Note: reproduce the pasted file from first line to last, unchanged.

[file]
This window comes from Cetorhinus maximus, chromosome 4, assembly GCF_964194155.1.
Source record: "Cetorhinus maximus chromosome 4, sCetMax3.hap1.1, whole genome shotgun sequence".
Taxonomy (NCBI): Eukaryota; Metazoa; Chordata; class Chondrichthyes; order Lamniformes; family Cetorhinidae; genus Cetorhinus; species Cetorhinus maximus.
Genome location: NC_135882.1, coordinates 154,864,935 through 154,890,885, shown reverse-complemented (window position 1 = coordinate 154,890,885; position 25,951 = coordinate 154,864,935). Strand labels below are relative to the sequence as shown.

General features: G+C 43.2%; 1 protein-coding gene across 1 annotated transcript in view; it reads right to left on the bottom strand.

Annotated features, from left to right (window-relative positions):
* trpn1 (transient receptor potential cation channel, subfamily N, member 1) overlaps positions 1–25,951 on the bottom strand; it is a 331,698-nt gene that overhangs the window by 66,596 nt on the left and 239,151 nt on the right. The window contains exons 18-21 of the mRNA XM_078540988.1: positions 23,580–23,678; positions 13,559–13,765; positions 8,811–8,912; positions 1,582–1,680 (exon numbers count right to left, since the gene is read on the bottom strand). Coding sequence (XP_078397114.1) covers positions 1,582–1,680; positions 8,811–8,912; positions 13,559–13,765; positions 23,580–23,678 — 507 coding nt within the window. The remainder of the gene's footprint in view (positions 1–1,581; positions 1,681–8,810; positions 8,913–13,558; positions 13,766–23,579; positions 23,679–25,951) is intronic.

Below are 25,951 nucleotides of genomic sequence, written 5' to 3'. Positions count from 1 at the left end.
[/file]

This window comes from Cetorhinus maximus, chromosome 4, assembly GCF_964194155.1.
Source record: "Cetorhinus maximus chromosome 4, sCetMax3.hap1.1, whole genome shotgun sequence".
Taxonomy (NCBI): Eukaryota; Metazoa; Chordata; class Chondrichthyes; order Lamniformes; family Cetorhinidae; genus Cetorhinus; species Cetorhinus maximus.
Genome location: NC_135882.1, coordinates 154,864,935 through 154,890,885, shown reverse-complemented (window position 1 = coordinate 154,890,885; position 25,951 = coordinate 154,864,935). Strand labels below are relative to the sequence as shown.

General features: G+C 43.2%; 1 protein-coding gene across 1 annotated transcript in view; it reads right to left on the bottom strand.

Annotated features, from left to right (window-relative positions):
* trpn1 (transient receptor potential cation channel, subfamily N, member 1) overlaps positions 1–25,951 on the bottom strand; it is a 331,698-nt gene that overhangs the window by 66,596 nt on the left and 239,151 nt on the right. The window contains exons 18-21 of the mRNA XM_078540988.1: positions 23,580–23,678; positions 13,559–13,765; positions 8,811–8,912; positions 1,582–1,680 (exon numbers count right to left, since the gene is read on the bottom strand). Coding sequence (XP_078397114.1) covers positions 1,582–1,680; positions 8,811–8,912; positions 13,559–13,765; positions 23,580–23,678 — 507 coding nt within the window. The remainder of the gene's footprint in view (positions 1–1,581; positions 1,681–8,810; positions 8,913–13,558; positions 13,766–23,579; positions 23,679–25,951) is intronic.

Below are 25,951 nucleotides of genomic sequence, written 5' to 3'. Positions count from 1 at the left end.